Communication And Patience – Your communication and patience will determine whether this period of potty training with your beagle is easy or difficult. When accidents happen, it’s important to be calm and patient yet firm. Don’t get mad or hit the dog. The only thing this will do is create stress, result in more accidents and force the dog to develop a distrust of you.
When the puppy uses the bathroom right and goes in the right place without any accidents in the house, reward it. It’s always better to use positive reinforcement than negative abuse. It will never know whether you approve of their actions and behavior or not if you don’t offer up some kind of reward.
Also, set basic commands for the bathroom. Something brief and easy that will signal the dog to obey when they hear it. You want to develop a word or phrase within the first week or two of bringing the dog home. Once you figure one out, use it all the time.
Reading the Signs – As time goes on and the dog begins to learn, it will start displaying signs that will tell you it’s time to go. Every dog is different and beagles are no exception. So, how your dog informs you of its need to use the bathroom will vary. However, there are some common things that many beagles do:
- Floor Sniffing
- Circling Around
- Appearing Restless
- Returning to a Previous Bathroom Area
What is the length of time required to potty train a Beagle?
While the potty training process of a beagle can be easy, the length of time is not short. It will take anywhere between four to six months for you to see any noticeable results.
For some puppies, it can take as long as a year before they are fully housebroken. But this is more often the case for rescues and older puppies whose previous owners didn’t bother to potty train them.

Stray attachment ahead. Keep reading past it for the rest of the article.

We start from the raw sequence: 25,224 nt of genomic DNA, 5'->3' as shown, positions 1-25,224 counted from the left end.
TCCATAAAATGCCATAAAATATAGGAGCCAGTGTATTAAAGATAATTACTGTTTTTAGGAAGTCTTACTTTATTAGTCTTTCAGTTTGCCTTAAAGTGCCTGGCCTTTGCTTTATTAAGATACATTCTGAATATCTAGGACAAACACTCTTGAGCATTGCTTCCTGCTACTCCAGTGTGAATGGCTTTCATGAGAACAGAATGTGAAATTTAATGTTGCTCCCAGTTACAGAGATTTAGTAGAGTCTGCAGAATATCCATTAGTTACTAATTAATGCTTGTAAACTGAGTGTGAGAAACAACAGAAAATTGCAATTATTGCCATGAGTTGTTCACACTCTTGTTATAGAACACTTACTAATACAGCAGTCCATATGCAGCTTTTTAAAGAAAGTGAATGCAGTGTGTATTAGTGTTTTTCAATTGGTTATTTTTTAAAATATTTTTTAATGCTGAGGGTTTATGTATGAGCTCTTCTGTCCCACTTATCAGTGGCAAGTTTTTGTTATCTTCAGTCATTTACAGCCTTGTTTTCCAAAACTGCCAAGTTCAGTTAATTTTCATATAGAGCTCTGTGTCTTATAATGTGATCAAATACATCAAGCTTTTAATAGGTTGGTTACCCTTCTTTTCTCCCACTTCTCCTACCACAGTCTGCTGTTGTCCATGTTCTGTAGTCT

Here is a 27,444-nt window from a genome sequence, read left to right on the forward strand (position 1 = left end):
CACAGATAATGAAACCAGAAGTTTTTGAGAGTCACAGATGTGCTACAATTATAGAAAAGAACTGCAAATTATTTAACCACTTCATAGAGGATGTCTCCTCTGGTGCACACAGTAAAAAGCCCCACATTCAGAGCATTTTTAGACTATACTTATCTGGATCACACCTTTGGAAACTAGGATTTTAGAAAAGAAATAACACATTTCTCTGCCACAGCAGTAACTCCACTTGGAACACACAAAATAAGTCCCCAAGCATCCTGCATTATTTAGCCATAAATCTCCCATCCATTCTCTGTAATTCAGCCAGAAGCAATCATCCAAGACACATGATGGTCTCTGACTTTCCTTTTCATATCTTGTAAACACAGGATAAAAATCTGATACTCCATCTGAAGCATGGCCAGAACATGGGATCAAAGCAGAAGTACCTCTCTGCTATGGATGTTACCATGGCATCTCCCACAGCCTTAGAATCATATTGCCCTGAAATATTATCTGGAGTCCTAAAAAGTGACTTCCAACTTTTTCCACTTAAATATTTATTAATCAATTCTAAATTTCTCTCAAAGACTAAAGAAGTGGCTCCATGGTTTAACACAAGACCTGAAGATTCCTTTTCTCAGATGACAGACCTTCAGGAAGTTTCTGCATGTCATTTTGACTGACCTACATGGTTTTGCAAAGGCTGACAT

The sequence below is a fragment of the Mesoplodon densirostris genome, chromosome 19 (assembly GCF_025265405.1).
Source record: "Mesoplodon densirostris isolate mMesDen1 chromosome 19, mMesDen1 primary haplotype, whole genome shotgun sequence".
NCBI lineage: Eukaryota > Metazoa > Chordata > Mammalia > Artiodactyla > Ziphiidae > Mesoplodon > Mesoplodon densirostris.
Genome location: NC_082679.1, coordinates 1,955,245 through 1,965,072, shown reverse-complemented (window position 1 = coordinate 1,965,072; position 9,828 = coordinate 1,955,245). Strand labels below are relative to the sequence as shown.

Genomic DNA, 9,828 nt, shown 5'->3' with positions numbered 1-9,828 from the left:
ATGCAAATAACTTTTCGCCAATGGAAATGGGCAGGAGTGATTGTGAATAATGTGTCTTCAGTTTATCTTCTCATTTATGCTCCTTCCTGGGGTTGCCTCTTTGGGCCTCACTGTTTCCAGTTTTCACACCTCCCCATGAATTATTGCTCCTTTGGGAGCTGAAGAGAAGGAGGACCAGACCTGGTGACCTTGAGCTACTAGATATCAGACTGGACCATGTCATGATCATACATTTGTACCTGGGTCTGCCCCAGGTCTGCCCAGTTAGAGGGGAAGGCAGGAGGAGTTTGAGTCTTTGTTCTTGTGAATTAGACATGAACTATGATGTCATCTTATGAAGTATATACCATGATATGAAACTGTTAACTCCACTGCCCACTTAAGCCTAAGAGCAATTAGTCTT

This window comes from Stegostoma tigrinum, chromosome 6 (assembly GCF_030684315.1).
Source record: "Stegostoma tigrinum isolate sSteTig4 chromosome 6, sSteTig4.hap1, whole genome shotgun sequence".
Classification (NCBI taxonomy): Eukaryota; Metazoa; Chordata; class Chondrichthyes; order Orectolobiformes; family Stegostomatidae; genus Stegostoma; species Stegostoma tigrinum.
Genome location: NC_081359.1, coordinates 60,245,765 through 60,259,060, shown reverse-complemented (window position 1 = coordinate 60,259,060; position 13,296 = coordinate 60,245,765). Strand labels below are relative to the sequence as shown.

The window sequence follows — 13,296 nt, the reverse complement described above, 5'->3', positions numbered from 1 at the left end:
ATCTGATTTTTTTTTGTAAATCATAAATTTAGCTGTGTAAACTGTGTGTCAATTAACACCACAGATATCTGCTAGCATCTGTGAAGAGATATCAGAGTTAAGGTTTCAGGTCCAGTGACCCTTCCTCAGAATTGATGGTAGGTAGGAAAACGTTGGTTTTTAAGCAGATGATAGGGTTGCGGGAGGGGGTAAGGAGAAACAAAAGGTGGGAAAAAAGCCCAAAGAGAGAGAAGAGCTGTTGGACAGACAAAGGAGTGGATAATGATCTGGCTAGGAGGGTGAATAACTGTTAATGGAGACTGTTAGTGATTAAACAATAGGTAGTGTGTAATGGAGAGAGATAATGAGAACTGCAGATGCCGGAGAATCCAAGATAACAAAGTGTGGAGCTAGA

When is the best time to potty train a beagle?
The moment you bring your beagle pup home, you should potty train them. But don’t begin a serious undertaking of this until they’re between 12 and 16 weeks old. Before this, it will be difficult for your dog to conceptualize what you’re trying to direct.
Even still, start with consistent training sessions the moment they come home. This will at least begin priming them for the more advanced training techniques soon to come.
Is it possible to potty train a 2-year-old adult beagle?
Beagles that are two years old are going to be a little more difficult to potty train. If their previous owner didn’t do a good job or if the dog is a rescue, you will have to break the dog of its bad habits and replace them with better ones.
This means you will have to exercise even more care and patience than you would a puppy. Plus, it will probably take longer.
Similar Techniques – Follow the directions above but pay attention to any bad habits they’ve incurred over the last two years. Also, take steps to prevent the dog from developing new ones. This means getting creative with rewards.
Also, be even more sparing and judicious with your use of puppy pads. While these are excellent aids, they are soft and pliable like other things in your house. It’s not unheard of for a beagle to mistake carpeting, beds, upholstered furniture, and clothing on the floor to be the same as their puppy pad.
Devise a Different Routine – With older beagles, ensure you take the dog to the bathroom every two hours after eating, drinking, exercising, napping and etc. Do this for the first week and then begin increasing the amount of extra time by 15 minutes every week thereafter.
What are the reasons for Beagles peeing in the house?
Beagles pee in the house when they’re puppies because of their weak urination and digestive processes. Anything can set it off and it’s easily stimulated, even when excited.
For older beagles or ones who should already know better, it could be a means of acting out if there’s been a major change in the household. When in doubt, take it to a vet to rule out medical issues.